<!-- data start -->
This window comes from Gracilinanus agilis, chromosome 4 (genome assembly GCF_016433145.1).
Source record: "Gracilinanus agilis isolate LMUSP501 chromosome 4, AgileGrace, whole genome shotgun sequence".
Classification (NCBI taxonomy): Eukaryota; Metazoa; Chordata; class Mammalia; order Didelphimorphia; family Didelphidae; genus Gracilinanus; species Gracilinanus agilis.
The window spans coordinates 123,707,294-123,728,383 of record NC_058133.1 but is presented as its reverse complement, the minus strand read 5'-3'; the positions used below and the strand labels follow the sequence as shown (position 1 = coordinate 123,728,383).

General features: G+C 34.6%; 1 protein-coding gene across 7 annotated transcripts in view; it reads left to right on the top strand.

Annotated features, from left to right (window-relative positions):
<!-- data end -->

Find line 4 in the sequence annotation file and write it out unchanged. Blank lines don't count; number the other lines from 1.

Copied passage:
The window spans coordinates 123,707,294-123,728,383 of record NC_058133.1 but is presented as its reverse complement, the minus strand read 5'-3'; the positions used below and the strand labels follow the sequence as shown (position 1 = coordinate 123,728,383).